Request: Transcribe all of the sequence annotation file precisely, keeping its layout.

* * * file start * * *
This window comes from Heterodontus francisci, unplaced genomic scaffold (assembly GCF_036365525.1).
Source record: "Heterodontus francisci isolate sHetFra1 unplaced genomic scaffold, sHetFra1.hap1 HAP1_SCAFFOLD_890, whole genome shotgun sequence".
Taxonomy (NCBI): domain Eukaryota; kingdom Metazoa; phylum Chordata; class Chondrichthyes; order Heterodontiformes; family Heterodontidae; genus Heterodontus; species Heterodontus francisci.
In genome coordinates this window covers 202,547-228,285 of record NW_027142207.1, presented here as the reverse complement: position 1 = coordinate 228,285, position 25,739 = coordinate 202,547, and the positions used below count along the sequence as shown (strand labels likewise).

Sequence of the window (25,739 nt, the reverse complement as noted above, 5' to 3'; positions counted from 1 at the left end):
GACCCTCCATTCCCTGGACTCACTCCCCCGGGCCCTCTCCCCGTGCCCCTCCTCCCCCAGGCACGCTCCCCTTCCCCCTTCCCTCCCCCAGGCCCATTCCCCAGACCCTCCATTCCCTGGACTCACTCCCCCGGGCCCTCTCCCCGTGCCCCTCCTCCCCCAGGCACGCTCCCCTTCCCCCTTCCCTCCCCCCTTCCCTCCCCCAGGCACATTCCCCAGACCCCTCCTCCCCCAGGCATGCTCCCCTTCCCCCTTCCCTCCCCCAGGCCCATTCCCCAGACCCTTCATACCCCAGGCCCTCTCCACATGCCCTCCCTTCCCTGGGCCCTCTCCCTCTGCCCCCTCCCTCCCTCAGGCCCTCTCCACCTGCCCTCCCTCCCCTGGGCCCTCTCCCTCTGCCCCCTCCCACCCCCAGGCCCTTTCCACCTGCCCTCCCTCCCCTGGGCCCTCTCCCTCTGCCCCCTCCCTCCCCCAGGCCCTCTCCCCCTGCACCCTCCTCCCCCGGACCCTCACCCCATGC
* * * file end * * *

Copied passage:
This window comes from Heterodontus francisci, unplaced genomic scaffold (assembly GCF_036365525.1).
Source record: "Heterodontus francisci isolate sHetFra1 unplaced genomic scaffold, sHetFra1.hap1 HAP1_SCAFFOLD_890, whole genome shotgun sequence".
Taxonomy (NCBI): domain Eukaryota; kingdom Metazoa; phylum Chordata; class Chondrichthyes; order Heterodontiformes; family Heterodontidae; genus Heterodontus; species Heterodontus francisci.
In genome coordinates this window covers 202,547-228,285 of record NW_027142207.1, presented here as the reverse complement: position 1 = coordinate 228,285, position 25,739 = coordinate 202,547, and the positions used below count along the sequence as shown (strand labels likewise).

Sequence of the window (25,739 nt, the reverse complement as noted above, 5' to 3'; positions counted from 1 at the left end):
GACCCTCCATTCCCTGGACTCACTCCCCCGGGCCCTCTCCCCGTGCCCCTCCTCCCCCAGGCACGCTCCCCTTCCCCCTTCCCTCCCCCAGGCCCATTCCCCAGACCCTCCATTCCCTGGACTCACTCCCCCGGGCCCTCTCCCCGTGCCCCTCCTCCCCCAGGCACGCTCCCCTTCCCCCTTCCCTCCCCCCTTCCCTCCCCCAGGCACATTCCCCAGACCCCTCCTCCCCCAGGCATGCTCCCCTTCCCCCTTCCCTCCCCCAGGCCCATTCCCCAGACCCTTCATACCCCAGGCCCTCTCCACATGCCCTCCCTTCCCTGGGCCCTCTCCCTCTGCCCCCTCCCTCCCTCAGGCCCTCTCCACCTGCCCTCCCTCCCCTGGGCCCTCTCCCTCTGCCCCCTCCCACCCCCAGGCCCTTTCCACCTGCCCTCCCTCCCCTGGGCCCTCTCCCTCTGCCCCCTCCCTCCCCCAGGCCCTCTCCCCCTGCACCCTCCTCCCCCGGACCCTCACCCCATGC